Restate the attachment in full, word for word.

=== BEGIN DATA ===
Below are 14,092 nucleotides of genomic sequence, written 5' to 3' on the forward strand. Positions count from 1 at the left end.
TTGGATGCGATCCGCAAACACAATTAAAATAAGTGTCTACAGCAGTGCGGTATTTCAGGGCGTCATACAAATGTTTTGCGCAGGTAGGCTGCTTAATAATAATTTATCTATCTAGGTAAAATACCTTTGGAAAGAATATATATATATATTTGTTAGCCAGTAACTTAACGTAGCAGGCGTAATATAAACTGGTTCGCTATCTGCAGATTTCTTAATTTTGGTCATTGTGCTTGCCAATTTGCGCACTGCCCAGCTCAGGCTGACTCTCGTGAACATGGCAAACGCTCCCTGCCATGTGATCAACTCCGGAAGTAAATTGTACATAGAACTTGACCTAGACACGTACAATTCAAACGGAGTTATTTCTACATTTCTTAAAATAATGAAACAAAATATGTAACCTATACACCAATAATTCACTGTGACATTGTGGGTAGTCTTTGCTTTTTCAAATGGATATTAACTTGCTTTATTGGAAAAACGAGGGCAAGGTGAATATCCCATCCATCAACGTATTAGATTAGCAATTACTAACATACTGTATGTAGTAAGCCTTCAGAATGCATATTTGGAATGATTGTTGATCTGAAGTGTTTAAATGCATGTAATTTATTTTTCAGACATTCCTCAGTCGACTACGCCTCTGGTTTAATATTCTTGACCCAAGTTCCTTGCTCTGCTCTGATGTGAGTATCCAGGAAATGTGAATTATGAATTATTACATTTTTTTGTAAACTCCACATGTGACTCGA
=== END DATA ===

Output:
Below are 14,092 nucleotides of genomic sequence, written 5' to 3' on the forward strand. Positions count from 1 at the left end.
TTGGATGCGATCCGCAAACACAATTAAAATAAGTGTCTACAGCAGTGCGGTATTTCAGGGCGTCATACAAATGTTTTGCGCAGGTAGGCTGCTTAATAATAATTTATCTATCTAGGTAAAATACCTTTGGAAAGAATATATATATATATTTGTTAGCCAGTAACTTAACGTAGCAGGCGTAATATAAACTGGTTCGCTATCTGCAGATTTCTTAATTTTGGTCATTGTGCTTGCCAATTTGCGCACTGCCCAGCTCAGGCTGACTCTCGTGAACATGGCAAACGCTCCCTGCCATGTGATCAACTCCGGAAGTAAATTGTACATAGAACTTGACCTAGACACGTACAATTCAAACGGAGTTATTTCTACATTTCTTAAAATAATGAAACAAAATATGTAACCTATACACCAATAATTCACTGTGACATTGTGGGTAGTCTTTGCTTTTTCAAATGGATATTAACTTGCTTTATTGGAAAAACGAGGGCAAGGTGAATATCCCATCCATCAACGTATTAGATTAGCAATTACTAACATACTGTATGTAGTAAGCCTTCAGAATGCATATTTGGAATGATTGTTGATCTGAAGTGTTTAAATGCATGTAATTTATTTTTCAGACATTCCTCAGTCGACTACGCCTCTGGTTTAATATTCTTGACCCAAGTTCCTTGCTCTGCTCTGATGTGAGTATCCAGGAAATGTGAATTATGAATTATTACATTTTTTTGTAAACTCCACATGTGACTCGA